Support Hyperallergic’s independent arts journalism.
“Say it with flowers,” the expression goes. So, to communicate the thoughts that immigrants harbor about President Trump, artist Lizania Cruz decided to invite some of them to create bouquets for him. Her ongoing photo series Flowers for Immigration documents the resulting arrangements — quiet, beautiful manifestations of opinions that are often unspoken or silenced.
All are the creations of undocumented immigrant bodega workers who spend their days helping New Yorkers express themselves through flowers. Cruz, wanting to see the florists do the same for their own feelings, launched the project last November. Since then, she’s recruited 11 flower sellers to participate in the project. Not everyone she approached took her up on the offer, with some disagreeing with her objective and others refusing out of concern for their status. But providing a platform for those whose lives are at the center of current debates over immigration is precisely the goal of Cruz, who herself came to the city after being born and raised in the Dominican Republic.
“I hope viewers will be able to connect with the beauty and humanity of these undocumented workers and that their voices are amplified,” she told Hyperallergic. “Undocumented workers can’t go out and protest because of fear of facing legal actions. So I hope this project allowed them to have an opinion.” The participants, whom she paid for their involvement, are identified only by first names.
Each of their creations is preserved in photos twice: with the flowers carefully laid out like surgical tools, so you can identify each one, and then bundled together and wrapped. The two formats are intended to nod to and celebrate diversity within a single community. Unlike most bouquets, however, these don’t generally carry messages of love. Viviana, who’s originally from Puebla but has lived in the US for 21 years, made an arrangement intended for Trump’s grave consisting of margaritas, roses, baby’s breath, and lilies — the blossom most widely associated with funerals. Miguel, who’s also from Puebla and crossed the border nine years ago, initially wanted to send wilting flowers (“Let him rot!” he told Cruz), but settled on marigolds — which are commonly used in Day of the Dead celebrations — and red peppers, as a proud declaration of his origins. Arturo arranged an all white bouquet of blossoms to emphasize his presence in the country as one of peace, that he’s here only to do honest work.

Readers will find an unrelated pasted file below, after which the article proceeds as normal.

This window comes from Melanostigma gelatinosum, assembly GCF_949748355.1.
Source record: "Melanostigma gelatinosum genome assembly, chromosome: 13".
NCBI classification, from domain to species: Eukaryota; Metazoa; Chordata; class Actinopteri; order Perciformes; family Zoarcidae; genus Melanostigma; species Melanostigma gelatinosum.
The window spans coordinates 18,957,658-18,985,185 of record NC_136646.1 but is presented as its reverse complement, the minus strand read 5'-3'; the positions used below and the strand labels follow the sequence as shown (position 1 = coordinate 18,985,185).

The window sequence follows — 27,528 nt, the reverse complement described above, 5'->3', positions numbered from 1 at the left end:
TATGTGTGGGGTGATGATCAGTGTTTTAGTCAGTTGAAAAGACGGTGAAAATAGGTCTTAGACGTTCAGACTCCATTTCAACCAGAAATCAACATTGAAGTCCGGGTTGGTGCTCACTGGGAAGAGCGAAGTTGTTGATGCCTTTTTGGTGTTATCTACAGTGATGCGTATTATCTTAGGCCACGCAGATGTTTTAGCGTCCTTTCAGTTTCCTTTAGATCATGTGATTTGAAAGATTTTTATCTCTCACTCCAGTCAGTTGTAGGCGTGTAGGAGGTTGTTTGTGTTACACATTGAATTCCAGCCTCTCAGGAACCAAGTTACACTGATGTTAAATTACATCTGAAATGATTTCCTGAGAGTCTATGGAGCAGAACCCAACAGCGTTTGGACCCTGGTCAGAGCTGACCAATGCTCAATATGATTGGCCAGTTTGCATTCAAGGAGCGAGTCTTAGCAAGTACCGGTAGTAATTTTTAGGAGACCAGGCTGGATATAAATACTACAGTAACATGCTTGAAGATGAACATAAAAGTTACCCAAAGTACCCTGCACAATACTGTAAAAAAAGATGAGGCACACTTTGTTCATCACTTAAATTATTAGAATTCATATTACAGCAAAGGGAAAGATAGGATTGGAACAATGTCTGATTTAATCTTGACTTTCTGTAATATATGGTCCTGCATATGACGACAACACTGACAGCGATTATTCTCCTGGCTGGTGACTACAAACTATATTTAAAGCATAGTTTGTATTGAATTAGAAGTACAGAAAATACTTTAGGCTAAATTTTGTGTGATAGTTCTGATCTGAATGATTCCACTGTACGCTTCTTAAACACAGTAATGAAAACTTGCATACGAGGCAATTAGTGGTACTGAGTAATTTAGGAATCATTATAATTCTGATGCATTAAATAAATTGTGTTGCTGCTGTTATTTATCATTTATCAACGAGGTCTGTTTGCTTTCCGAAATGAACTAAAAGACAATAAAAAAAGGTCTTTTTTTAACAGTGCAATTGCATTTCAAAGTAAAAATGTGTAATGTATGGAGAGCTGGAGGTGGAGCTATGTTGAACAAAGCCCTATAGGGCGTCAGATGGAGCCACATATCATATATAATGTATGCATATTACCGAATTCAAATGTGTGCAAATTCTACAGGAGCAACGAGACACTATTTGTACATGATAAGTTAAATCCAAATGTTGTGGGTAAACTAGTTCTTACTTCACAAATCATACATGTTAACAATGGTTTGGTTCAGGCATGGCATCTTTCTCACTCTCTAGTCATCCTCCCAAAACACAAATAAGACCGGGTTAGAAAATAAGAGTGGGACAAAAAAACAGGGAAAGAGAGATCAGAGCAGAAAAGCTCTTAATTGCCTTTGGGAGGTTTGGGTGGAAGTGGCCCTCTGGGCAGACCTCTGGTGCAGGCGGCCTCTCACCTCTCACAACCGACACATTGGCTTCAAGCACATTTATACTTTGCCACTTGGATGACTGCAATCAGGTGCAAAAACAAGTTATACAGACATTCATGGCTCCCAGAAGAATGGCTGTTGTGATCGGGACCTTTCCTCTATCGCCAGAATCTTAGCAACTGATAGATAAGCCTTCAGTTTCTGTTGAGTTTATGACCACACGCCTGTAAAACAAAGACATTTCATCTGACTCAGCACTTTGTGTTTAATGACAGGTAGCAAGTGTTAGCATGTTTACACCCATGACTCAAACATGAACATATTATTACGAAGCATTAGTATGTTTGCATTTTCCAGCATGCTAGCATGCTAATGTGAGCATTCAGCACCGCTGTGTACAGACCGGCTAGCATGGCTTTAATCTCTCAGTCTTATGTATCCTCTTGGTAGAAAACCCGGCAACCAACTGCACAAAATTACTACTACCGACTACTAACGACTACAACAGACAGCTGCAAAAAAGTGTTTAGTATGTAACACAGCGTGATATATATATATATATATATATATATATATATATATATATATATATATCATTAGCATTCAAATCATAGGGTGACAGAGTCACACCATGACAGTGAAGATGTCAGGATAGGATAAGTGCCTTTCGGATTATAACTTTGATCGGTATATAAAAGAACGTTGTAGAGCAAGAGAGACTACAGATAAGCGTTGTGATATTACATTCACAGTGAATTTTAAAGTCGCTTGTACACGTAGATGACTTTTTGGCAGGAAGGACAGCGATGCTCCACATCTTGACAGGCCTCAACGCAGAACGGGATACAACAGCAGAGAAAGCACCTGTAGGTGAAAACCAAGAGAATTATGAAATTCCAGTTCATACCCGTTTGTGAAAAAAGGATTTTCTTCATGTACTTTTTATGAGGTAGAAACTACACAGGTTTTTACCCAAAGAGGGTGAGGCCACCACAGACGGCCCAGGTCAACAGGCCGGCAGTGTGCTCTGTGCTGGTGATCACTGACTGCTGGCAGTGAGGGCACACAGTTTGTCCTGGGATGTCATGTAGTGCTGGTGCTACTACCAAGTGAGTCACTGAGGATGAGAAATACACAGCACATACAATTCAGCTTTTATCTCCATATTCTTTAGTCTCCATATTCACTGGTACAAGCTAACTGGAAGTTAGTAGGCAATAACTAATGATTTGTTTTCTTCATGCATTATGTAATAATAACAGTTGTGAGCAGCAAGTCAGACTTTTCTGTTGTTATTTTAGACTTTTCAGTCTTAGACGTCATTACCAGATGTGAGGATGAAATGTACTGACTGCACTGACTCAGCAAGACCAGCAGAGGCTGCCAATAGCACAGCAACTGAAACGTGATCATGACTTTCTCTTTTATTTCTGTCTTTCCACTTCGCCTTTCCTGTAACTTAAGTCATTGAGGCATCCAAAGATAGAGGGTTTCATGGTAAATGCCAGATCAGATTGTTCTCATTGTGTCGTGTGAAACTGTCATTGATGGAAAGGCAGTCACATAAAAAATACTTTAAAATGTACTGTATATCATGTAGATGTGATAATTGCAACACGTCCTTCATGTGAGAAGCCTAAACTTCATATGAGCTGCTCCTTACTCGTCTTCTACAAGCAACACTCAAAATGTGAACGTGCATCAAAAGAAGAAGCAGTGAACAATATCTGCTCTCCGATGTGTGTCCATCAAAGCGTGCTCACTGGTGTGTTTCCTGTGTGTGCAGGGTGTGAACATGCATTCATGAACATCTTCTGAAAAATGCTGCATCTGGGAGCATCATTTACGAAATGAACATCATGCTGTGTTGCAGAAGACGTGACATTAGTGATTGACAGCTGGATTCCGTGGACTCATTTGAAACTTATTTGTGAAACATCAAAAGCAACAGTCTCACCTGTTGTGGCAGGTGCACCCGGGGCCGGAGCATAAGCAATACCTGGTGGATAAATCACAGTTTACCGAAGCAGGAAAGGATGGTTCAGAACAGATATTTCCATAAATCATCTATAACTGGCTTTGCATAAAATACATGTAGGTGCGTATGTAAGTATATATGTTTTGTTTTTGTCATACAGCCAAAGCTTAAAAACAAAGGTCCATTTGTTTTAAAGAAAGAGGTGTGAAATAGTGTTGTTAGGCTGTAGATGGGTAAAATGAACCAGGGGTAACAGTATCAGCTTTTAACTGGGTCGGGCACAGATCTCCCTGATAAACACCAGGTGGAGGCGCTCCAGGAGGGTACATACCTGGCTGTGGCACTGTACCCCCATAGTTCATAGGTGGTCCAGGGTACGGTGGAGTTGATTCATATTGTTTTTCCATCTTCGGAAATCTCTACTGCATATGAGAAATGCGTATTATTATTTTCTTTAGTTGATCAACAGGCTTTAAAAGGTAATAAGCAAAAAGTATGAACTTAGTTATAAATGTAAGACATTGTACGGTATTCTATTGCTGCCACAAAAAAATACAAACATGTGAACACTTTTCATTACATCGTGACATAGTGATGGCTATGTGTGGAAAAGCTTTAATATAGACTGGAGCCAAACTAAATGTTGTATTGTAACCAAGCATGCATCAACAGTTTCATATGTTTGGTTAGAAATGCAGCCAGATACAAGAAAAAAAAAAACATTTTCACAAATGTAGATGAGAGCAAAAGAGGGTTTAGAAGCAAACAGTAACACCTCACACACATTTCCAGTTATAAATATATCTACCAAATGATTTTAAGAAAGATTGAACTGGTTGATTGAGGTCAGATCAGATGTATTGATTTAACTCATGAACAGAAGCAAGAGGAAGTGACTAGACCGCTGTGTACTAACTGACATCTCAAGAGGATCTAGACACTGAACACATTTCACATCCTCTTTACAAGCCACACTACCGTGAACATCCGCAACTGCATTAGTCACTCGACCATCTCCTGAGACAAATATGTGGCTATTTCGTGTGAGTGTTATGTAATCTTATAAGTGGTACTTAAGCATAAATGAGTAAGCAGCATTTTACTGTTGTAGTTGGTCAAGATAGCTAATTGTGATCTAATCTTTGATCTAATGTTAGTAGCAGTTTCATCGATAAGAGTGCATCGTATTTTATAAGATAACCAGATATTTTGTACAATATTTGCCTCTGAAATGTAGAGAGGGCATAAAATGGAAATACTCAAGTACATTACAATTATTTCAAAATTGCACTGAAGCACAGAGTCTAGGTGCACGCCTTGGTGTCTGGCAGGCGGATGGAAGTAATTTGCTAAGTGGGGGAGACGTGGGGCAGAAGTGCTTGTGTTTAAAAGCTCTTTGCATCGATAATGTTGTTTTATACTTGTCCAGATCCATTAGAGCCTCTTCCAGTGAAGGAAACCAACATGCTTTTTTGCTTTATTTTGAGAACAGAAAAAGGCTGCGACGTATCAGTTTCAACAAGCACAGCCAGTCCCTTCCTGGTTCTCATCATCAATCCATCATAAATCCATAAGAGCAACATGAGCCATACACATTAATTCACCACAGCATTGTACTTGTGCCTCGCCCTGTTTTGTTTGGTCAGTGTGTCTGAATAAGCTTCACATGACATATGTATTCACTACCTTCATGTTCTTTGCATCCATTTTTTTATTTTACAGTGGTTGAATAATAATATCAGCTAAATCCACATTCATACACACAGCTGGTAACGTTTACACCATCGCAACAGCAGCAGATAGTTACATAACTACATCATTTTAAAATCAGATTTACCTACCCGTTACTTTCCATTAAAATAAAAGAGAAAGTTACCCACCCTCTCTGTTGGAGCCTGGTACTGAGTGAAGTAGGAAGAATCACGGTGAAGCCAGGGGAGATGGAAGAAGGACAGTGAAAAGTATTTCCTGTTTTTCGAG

None of the bouquets were actually sent to the White House, but Flowers for Immigration is meant more as a series of messages for the public. Attached to each arrangement is a story (posted on the project’s website) that brings us a little closer to the creator’s reality. The project is also a reminder of the role flowers have played as symbols of civil resistance throughout history: Cruz cites the Flower Power movement of the 1960s and ’70s and Portugal’s 1974 Carnation Revolution as inspirational precedents to her gesture.
As a way to further immortalize the bouquets, she has dried the flowers and is now planning to create resin sculptures with them. Her ongoing process keeps the dialogue alive around immigration reform while continuously reimagining what resistance can look like.
This week, LA’s new Academy Museum, the intersections of anti-Blackness and anti-fatness, a largely unknown 19th century Black theater in NYC, sign language interpreters, and more.
Titian’s paintings are masterpieces, with all the complications of the term.
Through “Historic Site,” an 8-foot-tall plaque and Historic Sight, a year-long rotating exhibition in Pittsburgh, the Black Cube Fellows investigate how history is constructed, remembered, and retold.
Lawson’s images, and the ways that she has discussed her process, seem to be actively reproducing the kind of big-dick energy power dynamics of White male artists who also claim mastery over their subject matter.
Jenkins’s new short film, the centerpiece of a MoMI exhibit on The Underground Railroad, uses his signature techniques to confront the viewer.
Romanticism to Ruin: Two Lost Works of Sullivan and Wright memorializes Chicago’s Garrick Theatre and Buffalo’s Larkin Building, which were razed to build a parking lot and a truck stop.